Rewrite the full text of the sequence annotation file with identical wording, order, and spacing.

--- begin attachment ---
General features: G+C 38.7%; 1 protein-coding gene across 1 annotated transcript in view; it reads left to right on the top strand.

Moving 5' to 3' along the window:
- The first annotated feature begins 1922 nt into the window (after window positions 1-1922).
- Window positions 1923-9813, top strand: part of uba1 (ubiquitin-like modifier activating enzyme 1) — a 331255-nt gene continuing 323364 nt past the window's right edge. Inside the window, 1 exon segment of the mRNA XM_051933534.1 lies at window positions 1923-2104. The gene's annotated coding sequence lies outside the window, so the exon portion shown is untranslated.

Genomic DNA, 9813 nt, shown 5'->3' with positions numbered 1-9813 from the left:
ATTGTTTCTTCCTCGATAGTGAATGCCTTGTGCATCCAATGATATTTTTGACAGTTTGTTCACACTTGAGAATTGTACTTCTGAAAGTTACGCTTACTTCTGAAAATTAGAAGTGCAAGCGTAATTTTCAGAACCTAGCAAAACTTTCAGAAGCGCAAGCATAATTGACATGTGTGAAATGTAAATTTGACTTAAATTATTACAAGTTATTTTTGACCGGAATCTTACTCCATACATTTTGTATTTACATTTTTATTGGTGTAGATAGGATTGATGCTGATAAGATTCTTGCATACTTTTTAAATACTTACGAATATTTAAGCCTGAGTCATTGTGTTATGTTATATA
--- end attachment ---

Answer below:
General features: G+C 38.7%; 1 protein-coding gene across 1 annotated transcript in view; it reads left to right on the top strand.

Moving 5' to 3' along the window:
- The first annotated feature begins 1922 nt into the window (after window positions 1-1922).
- Window positions 1923-9813, top strand: part of uba1 (ubiquitin-like modifier activating enzyme 1) — a 331255-nt gene continuing 323364 nt past the window's right edge. Inside the window, 1 exon segment of the mRNA XM_051933534.1 lies at window positions 1923-2104. The gene's annotated coding sequence lies outside the window, so the exon portion shown is untranslated.

Genomic DNA, 9813 nt, shown 5'->3' with positions numbered 1-9813 from the left:
ATTGTTTCTTCCTCGATAGTGAATGCCTTGTGCATCCAATGATATTTTTGACAGTTTGTTCACACTTGAGAATTGTACTTCTGAAAGTTACGCTTACTTCTGAAAATTAGAAGTGCAAGCGTAATTTTCAGAACCTAGCAAAACTTTCAGAAGCGCAAGCATAATTGACATGTGTGAAATGTAAATTTGACTTAAATTATTACAAGTTATTTTTGACCGGAATCTTACTCCATACATTTTGTATTTACATTTTTATTGGTGTAGATAGGATTGATGCTGATAAGATTCTTGCATACTTTTTAAATACTTACGAATATTTAAGCCTGAGTCATTGTGTTATGTTATATA